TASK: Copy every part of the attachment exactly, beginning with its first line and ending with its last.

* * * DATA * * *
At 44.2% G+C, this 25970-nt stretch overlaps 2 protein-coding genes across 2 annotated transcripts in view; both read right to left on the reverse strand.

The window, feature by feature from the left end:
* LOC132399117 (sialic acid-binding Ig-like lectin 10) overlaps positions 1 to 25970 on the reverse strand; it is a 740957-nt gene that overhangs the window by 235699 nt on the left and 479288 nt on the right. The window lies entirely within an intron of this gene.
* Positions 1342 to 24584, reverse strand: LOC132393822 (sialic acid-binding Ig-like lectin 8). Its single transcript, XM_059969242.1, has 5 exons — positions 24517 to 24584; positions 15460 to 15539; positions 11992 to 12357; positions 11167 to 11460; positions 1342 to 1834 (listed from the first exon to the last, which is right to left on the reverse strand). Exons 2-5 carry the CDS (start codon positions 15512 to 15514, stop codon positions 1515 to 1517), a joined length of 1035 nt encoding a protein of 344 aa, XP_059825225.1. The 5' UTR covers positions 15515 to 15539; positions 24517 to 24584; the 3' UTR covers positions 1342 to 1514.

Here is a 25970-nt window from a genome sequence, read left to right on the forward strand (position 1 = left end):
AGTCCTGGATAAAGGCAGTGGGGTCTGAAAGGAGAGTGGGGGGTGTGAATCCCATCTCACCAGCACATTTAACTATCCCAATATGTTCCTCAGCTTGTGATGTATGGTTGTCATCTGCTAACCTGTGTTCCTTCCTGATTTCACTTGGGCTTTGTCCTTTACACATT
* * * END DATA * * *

At 44.2% G+C, this 25970-nt stretch overlaps 2 protein-coding genes across 2 annotated transcripts in view; both read right to left on the reverse strand.

The window, feature by feature from the left end:
* LOC132399117 (sialic acid-binding Ig-like lectin 10) overlaps positions 1 to 25970 on the reverse strand; it is a 740957-nt gene that overhangs the window by 235699 nt on the left and 479288 nt on the right. The window lies entirely within an intron of this gene.
* Positions 1342 to 24584, reverse strand: LOC132393822 (sialic acid-binding Ig-like lectin 8). Its single transcript, XM_059969242.1, has 5 exons — positions 24517 to 24584; positions 15460 to 15539; positions 11992 to 12357; positions 11167 to 11460; positions 1342 to 1834 (listed from the first exon to the last, which is right to left on the reverse strand). Exons 2-5 carry the CDS (start codon positions 15512 to 15514, stop codon positions 1515 to 1517), a joined length of 1035 nt encoding a protein of 344 aa, XP_059825225.1. The 5' UTR covers positions 15515 to 15539; positions 24517 to 24584; the 3' UTR covers positions 1342 to 1514.

Here is a 25970-nt window from a genome sequence, read left to right on the forward strand (position 1 = left end):
AGTCCTGGATAAAGGCAGTGGGGTCTGAAAGGAGAGTGGGGGGTGTGAATCCCATCTCACCAGCACATTTAACTATCCCAATATGTTCCTCAGCTTGTGATGTATGGTTGTCATCTGCTAACCTGTGTTCCTTCCTGATTTCACTTGGGCTTTGTCCTTTACACATT